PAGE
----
Back-to-back down wins for Muzhingi

The spirit of the Soccer World Cup welcomed the 2010 Comrades Marathon winner, Stephen Muzhingi, into Kingsmead Stadium in Durban
on Sunday, as vuvuzelas blared in the electrically-charged atmosphere.

Winning back-to-back down runs, Zimbabwean Muzhingi (F1 Bluff Meats) finished in 5:29, over five minutes slower than last year’s run when he achieved the second fastest time in the history
of the race (5:23,27).

The 33 year-old was congratulated by officials and hugged by his wife and son before he fell to his knees in gratitude, and exhaustion, after being paraded in front of the photographers.

South Africans Ludwick Mamabolo (5:35,28) and Sergio Motsoeneng (5:35,57) finished second and third, respectively.

It was a one, two, three for the Russians in the women’s race. Elena Nurgalieva took her winning tally to five (6:13,03) followed a split second later by her twin sister Olesya (6:13,04). Third place went to Marina Myshlyanova (6:26,02).

In fourth was American Kami Semick (6:32,54) and the first South African home, in fifth place, was 37-year-old Farwa Mentoor from Bredasdorp in the Western Cape (6:38,40).

It was Mentoor’s 10th top-ten finish and her eighth as first South African woman across the line. Her best finish was third in 2003.

Close to 19 000 athletes started the race which got under way from the Pietermaritzburg City Hall at 5.30am on Sunday morning, but despite the extra 110m added to ensure a quick and safe exit
route from the city, it still took the bulk of competitors more than 10 minutes to reach the starting line after the gun was fired.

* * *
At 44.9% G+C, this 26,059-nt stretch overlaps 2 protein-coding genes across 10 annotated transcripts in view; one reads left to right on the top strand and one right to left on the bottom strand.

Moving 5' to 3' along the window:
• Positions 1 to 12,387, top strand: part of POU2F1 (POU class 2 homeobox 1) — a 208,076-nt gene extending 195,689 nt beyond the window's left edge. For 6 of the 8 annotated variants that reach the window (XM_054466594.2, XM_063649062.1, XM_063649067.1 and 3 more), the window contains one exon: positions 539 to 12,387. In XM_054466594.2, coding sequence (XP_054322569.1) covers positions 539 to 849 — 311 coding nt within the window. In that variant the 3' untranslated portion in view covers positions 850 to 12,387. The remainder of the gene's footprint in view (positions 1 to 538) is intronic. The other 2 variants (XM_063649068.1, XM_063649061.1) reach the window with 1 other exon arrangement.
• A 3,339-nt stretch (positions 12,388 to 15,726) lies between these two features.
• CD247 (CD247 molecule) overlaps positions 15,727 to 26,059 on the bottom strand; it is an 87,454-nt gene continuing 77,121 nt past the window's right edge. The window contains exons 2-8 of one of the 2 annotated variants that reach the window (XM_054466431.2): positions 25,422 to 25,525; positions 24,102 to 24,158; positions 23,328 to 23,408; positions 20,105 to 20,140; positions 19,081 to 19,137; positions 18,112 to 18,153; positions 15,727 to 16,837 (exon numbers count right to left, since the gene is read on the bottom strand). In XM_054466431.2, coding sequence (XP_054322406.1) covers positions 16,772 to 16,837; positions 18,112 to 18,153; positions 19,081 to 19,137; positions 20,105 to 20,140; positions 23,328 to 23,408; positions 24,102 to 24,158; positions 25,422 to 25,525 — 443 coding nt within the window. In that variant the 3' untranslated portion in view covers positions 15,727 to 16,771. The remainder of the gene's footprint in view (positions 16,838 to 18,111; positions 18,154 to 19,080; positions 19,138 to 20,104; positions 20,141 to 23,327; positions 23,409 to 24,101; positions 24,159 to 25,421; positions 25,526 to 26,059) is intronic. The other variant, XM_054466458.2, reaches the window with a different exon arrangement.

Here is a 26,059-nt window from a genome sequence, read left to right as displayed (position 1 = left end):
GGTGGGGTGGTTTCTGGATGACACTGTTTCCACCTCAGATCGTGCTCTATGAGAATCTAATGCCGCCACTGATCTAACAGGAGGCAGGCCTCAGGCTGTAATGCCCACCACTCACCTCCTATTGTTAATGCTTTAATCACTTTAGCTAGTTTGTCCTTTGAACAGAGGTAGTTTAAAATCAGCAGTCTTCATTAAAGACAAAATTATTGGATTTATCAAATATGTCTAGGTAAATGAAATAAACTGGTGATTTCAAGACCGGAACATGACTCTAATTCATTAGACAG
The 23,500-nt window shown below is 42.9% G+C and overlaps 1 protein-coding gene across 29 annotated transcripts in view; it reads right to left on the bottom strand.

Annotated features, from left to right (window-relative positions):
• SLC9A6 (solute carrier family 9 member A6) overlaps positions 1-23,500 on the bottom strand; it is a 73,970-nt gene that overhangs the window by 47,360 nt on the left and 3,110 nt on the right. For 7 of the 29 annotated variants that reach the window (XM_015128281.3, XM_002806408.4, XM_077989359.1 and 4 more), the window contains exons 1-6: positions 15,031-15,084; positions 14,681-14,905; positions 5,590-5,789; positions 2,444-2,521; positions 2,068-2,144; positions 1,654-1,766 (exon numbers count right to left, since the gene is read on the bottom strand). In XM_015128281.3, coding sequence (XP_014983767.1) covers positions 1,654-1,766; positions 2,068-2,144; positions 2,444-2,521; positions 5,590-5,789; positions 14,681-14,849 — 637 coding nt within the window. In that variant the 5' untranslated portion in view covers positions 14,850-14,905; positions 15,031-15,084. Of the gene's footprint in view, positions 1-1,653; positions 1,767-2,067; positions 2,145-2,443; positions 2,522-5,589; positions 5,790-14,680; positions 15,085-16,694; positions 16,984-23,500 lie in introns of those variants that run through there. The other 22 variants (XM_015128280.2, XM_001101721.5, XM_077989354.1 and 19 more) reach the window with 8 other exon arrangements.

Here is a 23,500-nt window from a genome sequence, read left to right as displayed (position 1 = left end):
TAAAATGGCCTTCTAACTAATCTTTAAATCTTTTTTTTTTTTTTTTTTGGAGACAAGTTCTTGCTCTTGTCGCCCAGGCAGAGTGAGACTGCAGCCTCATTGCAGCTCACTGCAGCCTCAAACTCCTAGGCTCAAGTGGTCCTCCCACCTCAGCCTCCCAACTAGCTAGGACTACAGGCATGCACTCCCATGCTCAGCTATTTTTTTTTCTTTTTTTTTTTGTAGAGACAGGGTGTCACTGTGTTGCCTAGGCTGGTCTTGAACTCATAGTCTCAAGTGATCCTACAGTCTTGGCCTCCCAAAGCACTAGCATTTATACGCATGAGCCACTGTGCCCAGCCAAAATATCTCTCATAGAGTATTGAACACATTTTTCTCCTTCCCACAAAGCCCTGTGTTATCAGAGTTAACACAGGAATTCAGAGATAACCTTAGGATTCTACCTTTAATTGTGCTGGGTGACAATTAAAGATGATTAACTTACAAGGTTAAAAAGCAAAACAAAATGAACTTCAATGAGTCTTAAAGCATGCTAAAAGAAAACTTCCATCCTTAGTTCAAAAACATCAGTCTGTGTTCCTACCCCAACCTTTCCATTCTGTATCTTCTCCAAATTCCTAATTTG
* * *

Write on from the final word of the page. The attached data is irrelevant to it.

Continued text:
Wellington Chidodo, of Zimbabwe, started at a cracking pace and it was clear he was aiming for the first two hotspots. He faded very quickly afterwards, stopping to take refreshments and to
re-energise before finishing the race close to the nine hour mark (8:52,44) but R12 000 richer.

Hot favourite, American Josh Cox apparently overslept and arrived late at the start. He was ushered to the front in the nick of time but could only manage a silver medal with his 6:51,28 while Charles Tjiane, who led from just after halfway until Muzhingi stepped up his pace, finished in 6:22,15.

Muzhingi, still camera-shy, said he felt tremendous pressure in the first half of the race. He admitted he had trained for the record but knew it was lost in the first half when he got to Drummond.

Last year, he ran 2:43 to the halfway point but he was two minutes slower this time as he felt the pressure from the other athletes.

“When Muzhingi runs, they run. When Muzhingi stops, they stop,” he said.

“They were all using me. It was very tough on me today.”

With 18km to go, Muzhingi, who was never far behind the pacesetters, stormed into the front and never looked in trouble. He attributed his success to his coach and the crowd.

“I had so much support from the people of Durban . They know me as they’ve seen me on the road training and I didn’t want to disappoint them. They were encouraging me all the time to keep up my pace so the energy was coming from them but also my coach — he was behind my success today.”

The Nurgalieva twins ran side by side for most of the race but Elena stepped out in front at the finish line.

“Today, I was the stronger one, so I won,” said Elena, who last won in 2008 after Olesya won last year.

“We were very fast in the first half but then someone told us we had more than a 10-minute lead so we slowed down a bit.”

She puts the difference between themselves and the South African runners down to the fact that they train so hard. “Our life is constant training,” she said, “so maybe that is why we are better”.

Olesya, who speaks better English, added Elena was the stronger runner on the day so it was her victory. “She helps me in life, she helps me in training and she helps me in races,” she said of her sister.

But the last words went to Muzhingi, who feels disappointed no one in Zimbabwe has acknowledged his success.

“In Zimbabwe, everyone has heard of Kirsty Coventry [Olympic gold medallist for swimming] but no one has heard of me. I was home for four months and no one knew me. I would like the people of Zimbabwe and the government to give me recognition for what I have achieved,” he said.

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Jenny Bernstein
Guest Author

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